Nancy Pelosi and George Miller
U.S. House Minority Leader Nancy Pelosi, D-Calif., and Rep. George Miller, D-Calif., depart after a House Democratic Caucus meeting at the U.S. Capitol in Washington Dec. 11, 2014. Reuters/Jonathan Ernst

WASHINGTON -- U.S. House of Representatives Minority Leader Nancy Pelosi was attempting to show that despite their midterm-election loss, Democrats still have muscle in Congress. On Thursday night, it became very clear they don’t.

The most intense battle over passage of the $1.1 trillion spending bill to avoid a government shutdown may have been the one that took place inside the Democratic Party. The progressive wing was unable to force changes to a bill it despised. And even an aggressive push by Pelosi, long considered an exceptionally effective whip, could not win edits to or block passage of the bill.

When the new Congress convenes in January, Democrats will be even fewer in number. It will be harder for them to influence the content of legislation. Their only backstop becomes President Barack Obama, who publicly sided with House Speaker John Boehner Thursday. The question is whether congressional Democrats will have any real leverage at all.

For years, the Democrats managed to keep their internal discontent below the surface. Liberal congressional Democrats have grumbled about whether the president was doing enough to advance their priorities. The rank and file in the House had bristled about Pelosi’s failed game plan to get Democrats back in the majority. In this year’s midterm, Democrats lost 15 seats in the House.

But, compared with Republicans -- who for four years have been openly fighting a civil war between the GOP establishment and the tea party -- Democrats looked harmonious. That was until Thursday night, when Pelosi tried to kill the spending bill only to find her biggest opponent was the president from her own party, as noted by the New York Times.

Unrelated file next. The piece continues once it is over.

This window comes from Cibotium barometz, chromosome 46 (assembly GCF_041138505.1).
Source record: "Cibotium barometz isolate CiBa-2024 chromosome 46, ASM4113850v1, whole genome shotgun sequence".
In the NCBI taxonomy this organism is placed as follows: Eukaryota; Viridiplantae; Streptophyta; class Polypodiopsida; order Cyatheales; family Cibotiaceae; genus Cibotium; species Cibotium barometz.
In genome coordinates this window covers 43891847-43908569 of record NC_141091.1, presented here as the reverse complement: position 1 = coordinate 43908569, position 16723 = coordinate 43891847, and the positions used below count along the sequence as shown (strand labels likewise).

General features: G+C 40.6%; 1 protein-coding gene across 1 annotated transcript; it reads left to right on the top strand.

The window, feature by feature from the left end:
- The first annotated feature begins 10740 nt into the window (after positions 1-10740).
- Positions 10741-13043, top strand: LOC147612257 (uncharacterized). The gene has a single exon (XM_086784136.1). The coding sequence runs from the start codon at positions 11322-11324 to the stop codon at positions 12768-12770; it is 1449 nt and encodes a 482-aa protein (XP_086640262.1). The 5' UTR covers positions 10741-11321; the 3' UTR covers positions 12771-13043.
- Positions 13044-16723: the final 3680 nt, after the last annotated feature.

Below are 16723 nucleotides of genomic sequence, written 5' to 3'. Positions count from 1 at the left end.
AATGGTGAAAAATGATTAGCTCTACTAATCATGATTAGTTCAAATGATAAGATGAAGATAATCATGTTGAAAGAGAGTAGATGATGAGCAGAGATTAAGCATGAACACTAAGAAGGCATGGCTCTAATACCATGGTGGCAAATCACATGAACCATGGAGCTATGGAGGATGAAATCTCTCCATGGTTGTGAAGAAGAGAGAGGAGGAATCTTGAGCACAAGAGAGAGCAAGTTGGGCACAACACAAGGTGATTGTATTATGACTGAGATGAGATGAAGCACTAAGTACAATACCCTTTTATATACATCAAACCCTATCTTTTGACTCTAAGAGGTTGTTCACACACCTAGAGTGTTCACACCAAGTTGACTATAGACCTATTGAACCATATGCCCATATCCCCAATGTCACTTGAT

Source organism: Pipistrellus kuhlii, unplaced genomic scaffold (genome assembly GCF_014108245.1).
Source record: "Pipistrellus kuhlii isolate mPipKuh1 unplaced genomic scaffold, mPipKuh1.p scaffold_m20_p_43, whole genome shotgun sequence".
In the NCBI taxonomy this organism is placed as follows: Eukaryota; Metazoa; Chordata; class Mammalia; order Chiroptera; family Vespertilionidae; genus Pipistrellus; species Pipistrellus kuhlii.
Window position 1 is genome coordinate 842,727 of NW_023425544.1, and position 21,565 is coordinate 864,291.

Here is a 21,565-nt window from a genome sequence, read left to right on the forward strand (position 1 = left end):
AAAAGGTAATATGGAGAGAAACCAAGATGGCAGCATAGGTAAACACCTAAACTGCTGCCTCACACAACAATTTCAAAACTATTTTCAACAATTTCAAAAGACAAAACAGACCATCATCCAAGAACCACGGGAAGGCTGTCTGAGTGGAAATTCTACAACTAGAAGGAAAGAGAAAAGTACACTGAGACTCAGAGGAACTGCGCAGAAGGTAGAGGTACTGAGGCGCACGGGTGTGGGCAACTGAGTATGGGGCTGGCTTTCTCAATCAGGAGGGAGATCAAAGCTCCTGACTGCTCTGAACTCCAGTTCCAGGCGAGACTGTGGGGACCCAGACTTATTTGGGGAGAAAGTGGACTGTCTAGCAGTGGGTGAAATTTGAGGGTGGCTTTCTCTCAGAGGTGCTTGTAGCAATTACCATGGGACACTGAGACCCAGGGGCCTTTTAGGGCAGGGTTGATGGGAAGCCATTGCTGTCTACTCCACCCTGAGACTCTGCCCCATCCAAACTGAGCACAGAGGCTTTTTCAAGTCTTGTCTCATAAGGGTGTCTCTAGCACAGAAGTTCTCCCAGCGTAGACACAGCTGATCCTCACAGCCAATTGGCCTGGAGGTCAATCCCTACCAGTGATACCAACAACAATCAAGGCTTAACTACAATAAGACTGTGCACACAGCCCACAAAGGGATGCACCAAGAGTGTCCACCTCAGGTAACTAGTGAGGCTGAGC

The White House came out strongly in support of the legislation. Obama made phone calls to Democrats urging passage, even as Pelosi publicly disparaged the bill and tried to rally her members to oppose it. White House Chief of Staff Denis McDonough traveled to the Capitol to make the president’s pitch in person.

Pelosi wasn’t buying the White House’s apparent view that Democrats had to support the spending bill or risk being blamed for a government shutdown. In her view, the Democrats held cards they weren’t playing. As pointed out by VOA News, the bill negotiated by Republicans and Democrats included provisions that rolled back regulations on a handful of big banks that were enacted in the Dodd-Frank Wall Street reforms. Liberal Democrats revolted, saying they couldn’t vote for the bill with those provisions, as reported by the Sun in Baltimore.

It was clear from the beginning that Democrats were going to be needed in the House to pass the bill. And leadership saw a chance to get the Dodd-Frank provisions removed -- and an opportunity to show that Democrats still matter.

Pelosi began using the word “leverage” a lot more. “We have leverage if they don’t have the votes,” Pelosi told Roll Call last week.